2019-03-31 – Acts 24-26 – Paul’s Courageous Finale – 2
March 31, 2019

2019-03-31 – Acts 24-26 – Paul’s Courageous Finale – 2

Series:
Passage: Acts 24-26

2019-03-31 – Acts 24-26 – Paul’s Courageous Finale - 2
Good morning everyone. It is so nice to be able to spend some time with you all in fellowship with the Lord. Thank you and God bless you for being with us today.
(Lottie Moon Missionary Offering; Church Growth Training)

As we are continuing in our study of the books of Acts. Last week we read about how Paul finished his last missionary journey and made it back to his home town in Jerusalem. There he presented the offerings from the Gentile churches he helped start. But unfortunately within a short time Paul found himself again in the middle of an angry Jewish mob, who wanted Paul (the Jewish traitor) dead.
The Roman soldiers quickly jumped into the middle of the fray, and contained the situation. Paul was allowed to give his final plea and testimony, but that didn’t go so well either. The angry mob wanted to kill him. The soldiers ushered him away and took him to Caesarea to stand trial for effectively disturbing the peace.

Please turn now to Acts 24, verse 10, page 992 in your pew Bibles, which is the Inspired, Infallible and Living Word of God.   But first let us pray..

As I stated last week, this is the final series of messages for this wonderful book of Acts. Unlike the previous chapters where we went verse by verse, we are only going to be covering the highlights of these final eight chapters. Today we are going to cover chapters 24-26. This series is called Paul’s Courageous Finale.
I will warn you in advance that we are going to be reading through a lot of scripture today, but please read along with me as it is really a great story-lesson.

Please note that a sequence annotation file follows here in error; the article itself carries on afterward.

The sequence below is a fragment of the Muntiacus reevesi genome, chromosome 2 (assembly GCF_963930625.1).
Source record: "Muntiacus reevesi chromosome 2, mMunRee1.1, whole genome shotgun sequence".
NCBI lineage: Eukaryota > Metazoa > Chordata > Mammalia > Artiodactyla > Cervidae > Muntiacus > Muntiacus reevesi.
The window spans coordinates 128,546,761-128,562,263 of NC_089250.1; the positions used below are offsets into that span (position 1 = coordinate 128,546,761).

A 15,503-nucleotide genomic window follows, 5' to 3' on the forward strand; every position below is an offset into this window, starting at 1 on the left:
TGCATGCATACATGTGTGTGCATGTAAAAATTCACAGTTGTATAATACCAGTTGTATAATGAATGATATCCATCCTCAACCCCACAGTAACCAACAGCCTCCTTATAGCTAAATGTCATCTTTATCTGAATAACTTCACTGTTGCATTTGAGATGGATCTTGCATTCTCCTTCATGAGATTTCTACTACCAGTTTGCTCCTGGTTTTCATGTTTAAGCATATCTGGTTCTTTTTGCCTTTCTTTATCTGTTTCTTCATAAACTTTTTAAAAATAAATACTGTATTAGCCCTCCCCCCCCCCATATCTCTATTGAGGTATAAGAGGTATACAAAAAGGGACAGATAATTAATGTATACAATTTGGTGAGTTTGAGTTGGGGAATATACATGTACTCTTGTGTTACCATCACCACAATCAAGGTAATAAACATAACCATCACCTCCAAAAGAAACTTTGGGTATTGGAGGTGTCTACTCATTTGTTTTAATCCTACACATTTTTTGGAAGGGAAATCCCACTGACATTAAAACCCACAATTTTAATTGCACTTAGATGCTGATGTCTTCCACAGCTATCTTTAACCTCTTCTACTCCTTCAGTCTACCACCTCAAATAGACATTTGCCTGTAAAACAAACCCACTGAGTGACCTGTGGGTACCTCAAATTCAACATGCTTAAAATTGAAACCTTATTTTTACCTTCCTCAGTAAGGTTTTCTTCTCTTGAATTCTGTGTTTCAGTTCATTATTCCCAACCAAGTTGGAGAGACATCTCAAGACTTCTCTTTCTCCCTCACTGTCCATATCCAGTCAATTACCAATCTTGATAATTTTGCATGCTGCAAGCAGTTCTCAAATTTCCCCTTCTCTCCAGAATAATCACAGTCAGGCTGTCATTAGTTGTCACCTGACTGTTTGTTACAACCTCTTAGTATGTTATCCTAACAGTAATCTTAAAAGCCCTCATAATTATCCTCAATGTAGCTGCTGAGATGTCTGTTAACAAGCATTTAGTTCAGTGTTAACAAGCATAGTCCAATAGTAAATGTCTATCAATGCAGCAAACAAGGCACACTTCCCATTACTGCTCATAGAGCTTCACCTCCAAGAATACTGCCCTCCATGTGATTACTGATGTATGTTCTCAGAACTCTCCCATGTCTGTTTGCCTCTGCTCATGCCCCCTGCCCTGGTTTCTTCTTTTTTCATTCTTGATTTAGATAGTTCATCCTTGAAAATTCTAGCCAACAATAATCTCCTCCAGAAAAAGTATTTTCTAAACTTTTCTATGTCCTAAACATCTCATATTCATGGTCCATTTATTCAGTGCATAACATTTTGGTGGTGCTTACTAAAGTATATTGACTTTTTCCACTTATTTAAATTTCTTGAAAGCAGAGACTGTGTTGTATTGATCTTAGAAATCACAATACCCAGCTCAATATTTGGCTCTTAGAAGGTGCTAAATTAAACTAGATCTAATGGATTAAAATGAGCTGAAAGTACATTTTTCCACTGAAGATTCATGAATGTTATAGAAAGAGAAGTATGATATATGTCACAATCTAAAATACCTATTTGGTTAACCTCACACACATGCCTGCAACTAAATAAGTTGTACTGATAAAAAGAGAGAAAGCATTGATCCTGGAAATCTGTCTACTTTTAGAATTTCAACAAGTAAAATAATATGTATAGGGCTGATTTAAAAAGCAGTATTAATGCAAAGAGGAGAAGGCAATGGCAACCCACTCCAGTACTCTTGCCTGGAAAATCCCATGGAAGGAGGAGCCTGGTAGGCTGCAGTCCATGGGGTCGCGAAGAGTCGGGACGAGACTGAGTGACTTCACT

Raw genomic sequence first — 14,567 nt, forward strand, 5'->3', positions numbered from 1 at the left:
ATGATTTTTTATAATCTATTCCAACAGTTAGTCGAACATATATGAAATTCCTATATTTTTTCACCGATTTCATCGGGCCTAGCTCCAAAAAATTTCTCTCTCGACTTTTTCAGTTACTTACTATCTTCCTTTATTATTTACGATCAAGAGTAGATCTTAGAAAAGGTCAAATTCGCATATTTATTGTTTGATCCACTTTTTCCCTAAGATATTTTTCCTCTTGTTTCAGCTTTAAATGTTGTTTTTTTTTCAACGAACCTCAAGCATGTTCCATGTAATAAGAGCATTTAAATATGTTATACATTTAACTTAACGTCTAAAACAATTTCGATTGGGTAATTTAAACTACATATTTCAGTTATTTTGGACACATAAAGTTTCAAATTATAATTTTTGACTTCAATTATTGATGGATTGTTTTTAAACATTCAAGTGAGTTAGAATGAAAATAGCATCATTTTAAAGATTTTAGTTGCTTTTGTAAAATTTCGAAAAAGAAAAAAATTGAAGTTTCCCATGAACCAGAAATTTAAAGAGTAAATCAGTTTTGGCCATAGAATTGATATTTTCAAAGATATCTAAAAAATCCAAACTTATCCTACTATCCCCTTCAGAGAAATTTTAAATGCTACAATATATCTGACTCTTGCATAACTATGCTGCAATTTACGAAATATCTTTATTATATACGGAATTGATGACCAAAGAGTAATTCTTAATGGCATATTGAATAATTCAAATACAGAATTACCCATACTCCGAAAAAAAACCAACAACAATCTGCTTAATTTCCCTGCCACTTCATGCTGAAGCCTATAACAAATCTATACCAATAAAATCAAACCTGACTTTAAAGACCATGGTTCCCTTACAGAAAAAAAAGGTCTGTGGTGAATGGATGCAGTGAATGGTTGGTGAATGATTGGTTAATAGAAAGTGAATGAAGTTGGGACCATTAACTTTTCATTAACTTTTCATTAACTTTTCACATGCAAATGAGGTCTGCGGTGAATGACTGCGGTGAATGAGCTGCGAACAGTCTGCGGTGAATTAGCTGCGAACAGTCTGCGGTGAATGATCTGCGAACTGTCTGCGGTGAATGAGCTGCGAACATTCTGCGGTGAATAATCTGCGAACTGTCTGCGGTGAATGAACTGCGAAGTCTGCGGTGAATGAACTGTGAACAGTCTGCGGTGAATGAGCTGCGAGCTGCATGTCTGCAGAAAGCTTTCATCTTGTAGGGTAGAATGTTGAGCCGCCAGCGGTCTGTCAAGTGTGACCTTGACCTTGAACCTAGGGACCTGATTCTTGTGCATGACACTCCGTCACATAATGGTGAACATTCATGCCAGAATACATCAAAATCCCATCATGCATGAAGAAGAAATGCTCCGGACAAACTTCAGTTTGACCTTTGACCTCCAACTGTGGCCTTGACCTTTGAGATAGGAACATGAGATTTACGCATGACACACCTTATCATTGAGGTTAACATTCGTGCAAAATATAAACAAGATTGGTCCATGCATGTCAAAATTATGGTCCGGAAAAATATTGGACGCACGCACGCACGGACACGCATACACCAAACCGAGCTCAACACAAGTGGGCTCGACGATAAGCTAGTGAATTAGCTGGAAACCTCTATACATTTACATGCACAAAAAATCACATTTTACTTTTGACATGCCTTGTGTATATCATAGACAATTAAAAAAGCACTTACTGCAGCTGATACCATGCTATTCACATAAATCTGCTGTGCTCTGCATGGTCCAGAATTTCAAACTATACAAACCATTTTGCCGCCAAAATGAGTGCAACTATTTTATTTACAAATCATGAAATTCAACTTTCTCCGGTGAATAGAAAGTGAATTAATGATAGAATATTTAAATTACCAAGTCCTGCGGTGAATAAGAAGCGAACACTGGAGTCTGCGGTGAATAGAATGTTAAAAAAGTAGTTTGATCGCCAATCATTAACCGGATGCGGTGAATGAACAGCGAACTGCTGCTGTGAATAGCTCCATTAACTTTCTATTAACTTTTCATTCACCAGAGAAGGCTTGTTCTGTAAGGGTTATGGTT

We are going to witness Paul going through a series of trials by Roman leaders in Caesarea. The first trial is with Governor Felix who then puts Paul off for the next Governor Festus, who eventually brings Paul before King Agrippa. Paul ends up in prison for years even though at each trial the charges never stick because really all he is doing is proclaiming that his hope in the resurrection has been fulfilled in Jesus, which is hardly a crime. But at this point the Roman legal machine can’t just turn him away, and so Paul ends up appealing to Caesar, Rome’s highest court. Pay attention now to how Paul masterfully speaks to each of these officials.

Paul’s Defense before Felix

2410 When the governor motioned for him to speak, Paul replied: “Because I know you have been a judge of this nation for many years, I am glad to offer my defense in what concerns me. 11 You can verify for yourself that it is no more than twelve days since I went up to worship in Jerusalem. 12 They didn’t find me arguing with anyone or causing a disturbance among the crowd, either in the temple or in the synagogues or anywhere in the city. 13 Neither can they prove the charges they are now making against me. 14 But I admit this to you: I worship the God of my ancestors according to the Way, which they call a sect, believing everything that is in accordance with the law and written in the prophets. 15 I have a hope in God, which these men themselves also accept, that there will be a resurrection, both of the righteous and the unrighteous. 16 I always strive to have a clear conscience toward God and men. 17 After many years, I came to bring charitable gifts and offerings to my people. 18 While I was doing this, some Jews from Asia found me ritually purified in the temple, without a crowd and without any uproar. 19 It is they who ought to be here before you to bring charges, if they have anything against me. 20 Or let these men here state what wrongdoing they found in me when I stood before the Sanhedrin, 21 other than this one statement I shouted while standing among them, ‘Today I am on trial before you concerning the resurrection of the dead.’”